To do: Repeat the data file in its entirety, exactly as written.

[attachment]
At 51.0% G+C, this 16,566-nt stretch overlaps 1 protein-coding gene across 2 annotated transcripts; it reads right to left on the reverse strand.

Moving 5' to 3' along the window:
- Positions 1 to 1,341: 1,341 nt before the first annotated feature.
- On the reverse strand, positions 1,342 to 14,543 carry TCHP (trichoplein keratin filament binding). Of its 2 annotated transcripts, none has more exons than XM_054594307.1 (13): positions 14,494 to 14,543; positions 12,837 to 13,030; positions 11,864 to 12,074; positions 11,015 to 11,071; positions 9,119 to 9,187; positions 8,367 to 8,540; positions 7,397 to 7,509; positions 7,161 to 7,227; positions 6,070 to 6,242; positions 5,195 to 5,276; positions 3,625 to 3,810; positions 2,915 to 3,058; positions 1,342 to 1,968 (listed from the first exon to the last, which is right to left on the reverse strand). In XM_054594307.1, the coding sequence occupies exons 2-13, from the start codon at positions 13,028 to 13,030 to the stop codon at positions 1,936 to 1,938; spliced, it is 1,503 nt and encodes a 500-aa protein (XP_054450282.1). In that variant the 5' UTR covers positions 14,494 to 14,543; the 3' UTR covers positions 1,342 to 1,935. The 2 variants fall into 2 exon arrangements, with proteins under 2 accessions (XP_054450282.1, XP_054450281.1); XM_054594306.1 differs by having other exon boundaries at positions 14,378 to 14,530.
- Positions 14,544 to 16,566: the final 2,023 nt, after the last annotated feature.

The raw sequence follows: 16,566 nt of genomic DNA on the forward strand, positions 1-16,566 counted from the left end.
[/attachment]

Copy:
At 51.0% G+C, this 16,566-nt stretch overlaps 1 protein-coding gene across 2 annotated transcripts; it reads right to left on the reverse strand.

Moving 5' to 3' along the window:
- Positions 1 to 1,341: 1,341 nt before the first annotated feature.
- On the reverse strand, positions 1,342 to 14,543 carry TCHP (trichoplein keratin filament binding). Of its 2 annotated transcripts, none has more exons than XM_054594307.1 (13): positions 14,494 to 14,543; positions 12,837 to 13,030; positions 11,864 to 12,074; positions 11,015 to 11,071; positions 9,119 to 9,187; positions 8,367 to 8,540; positions 7,397 to 7,509; positions 7,161 to 7,227; positions 6,070 to 6,242; positions 5,195 to 5,276; positions 3,625 to 3,810; positions 2,915 to 3,058; positions 1,342 to 1,968 (listed from the first exon to the last, which is right to left on the reverse strand). In XM_054594307.1, the coding sequence occupies exons 2-13, from the start codon at positions 13,028 to 13,030 to the stop codon at positions 1,936 to 1,938; spliced, it is 1,503 nt and encodes a 500-aa protein (XP_054450282.1). In that variant the 5' UTR covers positions 14,494 to 14,543; the 3' UTR covers positions 1,342 to 1,935. The 2 variants fall into 2 exon arrangements, with proteins under 2 accessions (XP_054450282.1, XP_054450281.1); XM_054594306.1 differs by having other exon boundaries at positions 14,378 to 14,530.
- Positions 14,544 to 16,566: the final 2,023 nt, after the last annotated feature.

The raw sequence follows: 16,566 nt of genomic DNA on the forward strand, positions 1-16,566 counted from the left end.